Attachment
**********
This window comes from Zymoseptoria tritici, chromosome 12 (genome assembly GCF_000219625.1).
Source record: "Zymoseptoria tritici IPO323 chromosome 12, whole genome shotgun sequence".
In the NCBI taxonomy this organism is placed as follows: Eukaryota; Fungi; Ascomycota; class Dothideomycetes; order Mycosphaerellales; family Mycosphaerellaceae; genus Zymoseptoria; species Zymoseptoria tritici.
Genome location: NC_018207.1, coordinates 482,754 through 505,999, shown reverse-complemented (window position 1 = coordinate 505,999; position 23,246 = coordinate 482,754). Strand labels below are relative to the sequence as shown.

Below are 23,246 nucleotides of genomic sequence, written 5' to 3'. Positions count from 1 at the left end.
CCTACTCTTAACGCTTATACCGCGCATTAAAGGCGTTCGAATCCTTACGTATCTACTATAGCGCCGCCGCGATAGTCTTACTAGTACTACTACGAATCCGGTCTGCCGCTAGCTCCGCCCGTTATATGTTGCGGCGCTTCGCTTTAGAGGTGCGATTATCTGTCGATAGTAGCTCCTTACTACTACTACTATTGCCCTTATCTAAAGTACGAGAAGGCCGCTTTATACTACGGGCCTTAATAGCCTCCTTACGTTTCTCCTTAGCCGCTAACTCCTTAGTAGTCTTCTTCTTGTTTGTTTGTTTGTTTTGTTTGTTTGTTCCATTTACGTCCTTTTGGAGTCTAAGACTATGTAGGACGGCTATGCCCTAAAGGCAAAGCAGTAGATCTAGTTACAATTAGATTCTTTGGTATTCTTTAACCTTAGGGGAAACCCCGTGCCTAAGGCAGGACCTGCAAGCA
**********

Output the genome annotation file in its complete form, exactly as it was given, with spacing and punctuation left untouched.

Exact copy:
This window comes from Zymoseptoria tritici, chromosome 12 (genome assembly GCF_000219625.1).
Source record: "Zymoseptoria tritici IPO323 chromosome 12, whole genome shotgun sequence".
In the NCBI taxonomy this organism is placed as follows: Eukaryota; Fungi; Ascomycota; class Dothideomycetes; order Mycosphaerellales; family Mycosphaerellaceae; genus Zymoseptoria; species Zymoseptoria tritici.
Genome location: NC_018207.1, coordinates 482,754 through 505,999, shown reverse-complemented (window position 1 = coordinate 505,999; position 23,246 = coordinate 482,754). Strand labels below are relative to the sequence as shown.

Below are 23,246 nucleotides of genomic sequence, written 5' to 3'. Positions count from 1 at the left end.
CCTACTCTTAACGCTTATACCGCGCATTAAAGGCGTTCGAATCCTTACGTATCTACTATAGCGCCGCCGCGATAGTCTTACTAGTACTACTACGAATCCGGTCTGCCGCTAGCTCCGCCCGTTATATGTTGCGGCGCTTCGCTTTAGAGGTGCGATTATCTGTCGATAGTAGCTCCTTACTACTACTACTATTGCCCTTATCTAAAGTACGAGAAGGCCGCTTTATACTACGGGCCTTAATAGCCTCCTTACGTTTCTCCTTAGCCGCTAACTCCTTAGTAGTCTTCTTCTTGTTTGTTTGTTTGTTTTGTTTGTTTGTTCCATTTACGTCCTTTTGGAGTCTAAGACTATGTAGGACGGCTATGCCCTAAAGGCAAAGCAGTAGATCTAGTTACAATTAGATTCTTTGGTATTCTTTAACCTTAGGGGAAACCCCGTGCCTAAGGCAGGACCTGCAAGCA